Stringer And Deck repair

Discussion in 'Fiberglass and Composite Boat Building' started by oceansswk, Sep 28, 2009.

  1. oceansswk
    Joined: Sep 2009
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    Location: NJ

    oceansswk Junior Member

    Hello,
    I have a 1988 Sport Craft and while I was working on the boat I noticed the fiberglass mat on the stringers was black, I began probing around and I found the stringers where like peat moss. I could not remove the deck without cutting it out, which I did today. Water was seeping out of the stringers once the foam was removed. I am not sure what material is the best, wood, Coosa etc. I read someone said pressure treated plywood is good for the stringers yes or no? Once that decision is made what material do I use to cover the material to encase. I will use epoxy not sure on the proper fiberglass. Do I cut the top of the stringer off and clean out the center or do I cut one side off to replace the core material ? I appreciate any help you can give me. Once the stringers are repaired I need to make a new deck.
     
  2. missinginaction
    Joined: Aug 2007
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    Location: New York

    missinginaction Senior Member

    Hopefully some of the more senior people will post as well and help you out. I'm not sure how large your boat is or what the engine mounting arrangement is, but I'll show you how I solved this problem on my boat. I'll attach some pictures showing the stringer fabrication on my 1973 Silverton. I used epoxy and 1708 biaxle stitchmat. This worked out OK, but PAR has since weighed in and told me that I could have saved some epoxy by using cloth and skipping the mat. I may have overbuilt the stringers, but what the heck, you live and learn.

    PAR instructed me to remove the old stringers by using a long sawsall blade and bending the blade slightly so that it can be moved along the inside bottom of the hull. This technique works very well and you'll have the old stringers out in no time. Be sure that you've thought through the whole job though. I made a jig so that I could install the engine mounts exactly where they were originally and of course the stringers as well.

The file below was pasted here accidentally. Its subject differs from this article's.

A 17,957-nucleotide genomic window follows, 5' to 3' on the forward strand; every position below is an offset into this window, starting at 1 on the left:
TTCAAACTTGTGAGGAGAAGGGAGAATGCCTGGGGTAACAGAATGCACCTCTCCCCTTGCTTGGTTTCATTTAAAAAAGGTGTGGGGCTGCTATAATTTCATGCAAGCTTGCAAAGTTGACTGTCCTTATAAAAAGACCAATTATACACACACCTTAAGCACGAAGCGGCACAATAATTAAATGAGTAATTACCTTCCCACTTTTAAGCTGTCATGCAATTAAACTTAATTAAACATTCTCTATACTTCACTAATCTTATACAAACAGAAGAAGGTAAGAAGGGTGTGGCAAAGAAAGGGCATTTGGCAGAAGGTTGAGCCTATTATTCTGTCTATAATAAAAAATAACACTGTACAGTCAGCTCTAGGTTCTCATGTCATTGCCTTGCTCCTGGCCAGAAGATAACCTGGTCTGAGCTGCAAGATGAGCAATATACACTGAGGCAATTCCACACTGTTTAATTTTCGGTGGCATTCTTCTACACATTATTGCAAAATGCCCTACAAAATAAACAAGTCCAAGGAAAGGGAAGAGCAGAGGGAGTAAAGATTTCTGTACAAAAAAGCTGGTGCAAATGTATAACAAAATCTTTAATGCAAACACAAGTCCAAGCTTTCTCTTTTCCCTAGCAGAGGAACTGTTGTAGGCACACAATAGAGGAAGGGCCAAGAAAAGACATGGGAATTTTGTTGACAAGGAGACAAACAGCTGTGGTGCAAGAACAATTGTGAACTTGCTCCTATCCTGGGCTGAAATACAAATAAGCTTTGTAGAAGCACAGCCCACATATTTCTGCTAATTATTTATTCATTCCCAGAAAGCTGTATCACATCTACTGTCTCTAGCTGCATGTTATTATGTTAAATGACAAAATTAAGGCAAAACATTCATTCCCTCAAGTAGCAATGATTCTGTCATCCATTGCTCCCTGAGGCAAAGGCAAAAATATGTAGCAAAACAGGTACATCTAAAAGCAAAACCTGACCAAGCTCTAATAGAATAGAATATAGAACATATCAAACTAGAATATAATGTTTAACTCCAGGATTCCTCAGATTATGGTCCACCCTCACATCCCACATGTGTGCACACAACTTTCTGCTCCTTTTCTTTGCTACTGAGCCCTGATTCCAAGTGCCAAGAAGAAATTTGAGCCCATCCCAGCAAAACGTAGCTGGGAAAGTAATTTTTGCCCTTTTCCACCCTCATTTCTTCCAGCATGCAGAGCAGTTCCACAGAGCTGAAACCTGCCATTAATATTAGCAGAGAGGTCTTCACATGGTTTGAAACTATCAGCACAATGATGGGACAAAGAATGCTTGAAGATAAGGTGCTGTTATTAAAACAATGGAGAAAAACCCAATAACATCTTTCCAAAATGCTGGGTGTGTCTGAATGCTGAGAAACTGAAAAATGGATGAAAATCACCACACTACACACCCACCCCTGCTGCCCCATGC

I made my stringers out of a product called Formular made by owens corning. It's just foam insulation and it doesn't absorb water. It isn't strong at all, but that's not the point. Once you coat the stringer with a number of layers of fiberglass and resin you will have a very solid assembly. Books such as Dave Gerrs "The elements of boat strength" will provide formulas that will determine how thick your fiberglass should be. Perhaps some of the more senior members here can give you a quick approximation based on the size of your boat.

    Photo 1 shows the stringer being made up on the garage. Photo 2 shows the stringers being installed in the boat. At that point there was only one thin layer of glass on the stringer. This was applied in the workshop. The wooden blocks are installed where the engine beds bolt in, they are there since the foam is not strong in compression and I needed a strong material to clamp to. Photo 3 shows the stringers installed prior to painting. Photo 4 shows the original stringers and the jig I made so that I could install the new engine beds and stringers exactly where the old ones came out. If you study the photo you will see how the jig straddles the engine bay and the vertical pieces of plywood rest on the engine beds. Once the new stringers were ready to go all I had to do was install the jig and I had a guide to aid me in getting the new stringers in the correct location.

    MIA
     

    Attached Files:

  3. PAR
    Joined: Nov 2003
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    Location: Eustis, FL

    PAR Yacht Designer/Builder

    First off, welcome aboard Oceansswk. Can I assume you're from south Jersey?